All of the above are described in a gripping, bare-bones style which has become typical of Furst's writing. So, too, are Zannis' relationships with his co-workers, his family, his English lover, an English spy living in Greece, and even his beloved dog. In none of these scenarios does the author miss a beat as he creates a hugely evocative picture of Greece waiting for war to come knocking on its door, and an equally gripping portrayal of a Paris already at war.

The only stumbling block, and this is why I give the book one star short of the maximum five, is Zannis' illicit love affair with the stunningly beautiful wife of a Greek shipping tycoon. It simply does not ring true, it adds nothing to the narrative, and might be seen as a way of somehow getting the novel to more than 300 pages. 280 pages without Demetria would really have been better, but that is the only quibble. It's worth tolerating for a story which is otherwise very well written, as well as being an informative historical look at theatres of the European war which don't usually spring to mind first when pondering upon the madness which was WW2.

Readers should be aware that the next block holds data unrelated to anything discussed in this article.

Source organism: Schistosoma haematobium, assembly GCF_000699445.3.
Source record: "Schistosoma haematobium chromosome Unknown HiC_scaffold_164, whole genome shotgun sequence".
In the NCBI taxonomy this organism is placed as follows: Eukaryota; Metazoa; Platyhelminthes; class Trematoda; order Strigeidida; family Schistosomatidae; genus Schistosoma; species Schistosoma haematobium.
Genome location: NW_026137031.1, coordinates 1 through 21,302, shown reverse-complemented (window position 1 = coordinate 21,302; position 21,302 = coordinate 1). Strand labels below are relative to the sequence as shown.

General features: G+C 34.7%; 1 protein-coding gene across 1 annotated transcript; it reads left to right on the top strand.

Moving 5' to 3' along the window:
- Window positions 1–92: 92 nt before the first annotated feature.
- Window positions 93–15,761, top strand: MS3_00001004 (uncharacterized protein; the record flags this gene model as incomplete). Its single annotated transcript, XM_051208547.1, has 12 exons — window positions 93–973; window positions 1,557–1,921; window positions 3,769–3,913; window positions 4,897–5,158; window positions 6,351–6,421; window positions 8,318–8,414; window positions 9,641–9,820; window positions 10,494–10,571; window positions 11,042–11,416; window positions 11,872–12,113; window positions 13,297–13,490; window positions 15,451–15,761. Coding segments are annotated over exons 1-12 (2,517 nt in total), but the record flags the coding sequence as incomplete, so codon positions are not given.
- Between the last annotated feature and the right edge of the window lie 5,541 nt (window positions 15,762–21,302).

Potsdam Station
Potsdam Station
by David Downing
Edition: Paperback

3 of 3 people found the following review helpful
5.0 out of 5 stars Welcome back, John Russell, 2 Aug. 2010
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This review is from: Potsdam Station (Paperback)
I was delighted to discover the fourth episode of the Station series, which if at all possible must be read in their correct sequence. We last saw John Russell as he fled from Nazi Germany shortly after America's entry into the war, leaving his longtime companion Effi and his son Paul to face an uncertain future.